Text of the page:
Archive | Art Matters

Here Comes the Sun

All hail the vernal equinox! This is a glorious day not just because there’ll be more light than darkness from here on in. It’s glorious because everything is perfectly balanced, and, more than most times, we can trust that what feels good is also right since that balance extends to each and every one of us. To reflect this hallowed equinox, I’ve chosen an Alice Neel painting of Andy Warhol superstars Ritta Redd and Jackie Curtis, who had a beautiful balance that was uniquely their own. Take a few moments to assess what is your unique balance—not according to a “should” so much as according to your most specific desires. While you’re at it, take a few more moments to thank the sun for being such a wonderfully constant life bearer. Even in our worst times, we are so lucky she glows upon us.

Venus as a Lone Wolf

I wake with longing. This is not new for me; this is not new for most people. Desire is the human condition. To be alive, to be embodied, is to need things in one form or another—food, water, shelter, sleep, air. Every minute of every day, our bodies drive us: They have to eat; they have to breathe; they have to shit and piss and cum; they are restless; they are tired; they are cold; they are hot. They crave contact.

I have been a lone wolf, an alley cat, for most of my life. I did not cathect to my tribe though I tried. I have never cathected to any tribe since. I was too psychic to bear dishonesty, too much of a Capricorn to bear laziness, too much of an aesthete to bear bad taste, too sensitive to bear spitefulness. I preferred people who tried their best, who prized truth and compassion over comfort and status.

Thus I have spent most of my life alone. I have learned to love in a vacuum.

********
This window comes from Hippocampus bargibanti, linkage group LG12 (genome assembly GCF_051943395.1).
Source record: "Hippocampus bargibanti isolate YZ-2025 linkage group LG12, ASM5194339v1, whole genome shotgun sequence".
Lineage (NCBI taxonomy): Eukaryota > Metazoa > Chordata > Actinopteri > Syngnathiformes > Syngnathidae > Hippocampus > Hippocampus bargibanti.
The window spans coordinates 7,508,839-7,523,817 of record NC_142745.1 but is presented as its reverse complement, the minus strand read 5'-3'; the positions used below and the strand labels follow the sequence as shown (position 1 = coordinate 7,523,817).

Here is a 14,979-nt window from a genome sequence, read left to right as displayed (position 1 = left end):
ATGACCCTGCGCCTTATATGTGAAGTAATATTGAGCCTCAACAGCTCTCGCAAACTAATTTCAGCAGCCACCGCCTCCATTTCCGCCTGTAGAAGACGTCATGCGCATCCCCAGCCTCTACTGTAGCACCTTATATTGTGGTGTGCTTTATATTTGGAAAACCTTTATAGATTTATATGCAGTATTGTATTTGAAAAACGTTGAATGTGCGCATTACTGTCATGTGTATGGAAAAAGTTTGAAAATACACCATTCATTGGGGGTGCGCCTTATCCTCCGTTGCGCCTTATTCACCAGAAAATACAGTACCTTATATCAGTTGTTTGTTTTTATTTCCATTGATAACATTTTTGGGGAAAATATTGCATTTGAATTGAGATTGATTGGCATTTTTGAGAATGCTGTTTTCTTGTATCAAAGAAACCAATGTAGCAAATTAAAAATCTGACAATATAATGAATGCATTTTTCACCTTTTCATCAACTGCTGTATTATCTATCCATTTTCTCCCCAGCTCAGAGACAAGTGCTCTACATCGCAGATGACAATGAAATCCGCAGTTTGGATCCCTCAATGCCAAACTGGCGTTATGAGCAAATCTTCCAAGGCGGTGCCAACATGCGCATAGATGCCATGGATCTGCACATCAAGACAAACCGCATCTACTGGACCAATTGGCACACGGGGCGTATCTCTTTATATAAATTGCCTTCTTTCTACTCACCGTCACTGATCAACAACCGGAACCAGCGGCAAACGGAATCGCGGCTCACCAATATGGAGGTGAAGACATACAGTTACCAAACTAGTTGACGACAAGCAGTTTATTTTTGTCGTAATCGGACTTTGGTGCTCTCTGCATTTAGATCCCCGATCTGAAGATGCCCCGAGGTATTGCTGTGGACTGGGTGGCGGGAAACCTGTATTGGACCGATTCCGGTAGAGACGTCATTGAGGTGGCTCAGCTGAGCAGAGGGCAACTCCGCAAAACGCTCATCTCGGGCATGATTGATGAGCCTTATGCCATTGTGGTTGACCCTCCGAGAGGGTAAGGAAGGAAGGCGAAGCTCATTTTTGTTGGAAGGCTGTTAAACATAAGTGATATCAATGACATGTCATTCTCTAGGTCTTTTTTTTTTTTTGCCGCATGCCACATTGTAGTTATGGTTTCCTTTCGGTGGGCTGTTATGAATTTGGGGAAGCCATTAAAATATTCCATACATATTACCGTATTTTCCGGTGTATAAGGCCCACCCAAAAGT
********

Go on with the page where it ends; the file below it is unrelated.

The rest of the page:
When I was young I was guilty of the worst sort of manipulations. I saw people as stools and steps rather than stars unto themselves. I sang for my supper. I fucked for security. I preened for admiration. Continue Reading →

Desert Flowers: Object D’art O’Keeffe

Pictured here: three images from Living Modern, the Brooklyn Museum exhibition of work by and about Georgia O’Keeffe—the twentieth century’s most un-objectified object d’art. In gallery after gallery, this womon artist’s (quint)essence shines through others’ lens, myriad ages, and various iterations of her self-expression, including paintings, hand-made garments, and girlish fashion drawings. You can see how her physicality informed the shapes she created; in that stirring far left image (a 1918 photograph of her by husband Alfred Stieglitz), she’s austere, flat, concave; the only traditionally womanly mound is that seriously fulsome bush. In her fashion drawing at bottom right (check out those extraterrestrial fingers) and cityscape at top right you see echoes of those verysame shapes. This is womanbody as subject with a heathy slash of steel, a big blowsy flower, and the blood red and pale pale pink that Venus Retrograde in Aries and Pisces demands. Georgia is the eye of the beholder and, I’d argue, of twentysomething centuries, too. I expected a lot from this show but still am happily surprised. The clothes especially are something else: bleached-out and exquisitely detailed. I want them all.

Word to the wise: The Museum is charging major mandatory buckos for the exhibition. Though it’s a worthy institution, city museums are meant to be pay-what-you-wish, so on general principle I fished one of the O’Keeffe entrance bracelets from a trashcan and sailed right in.

"All, everything I understand, I understand only because I love."
― Leo Tolstoy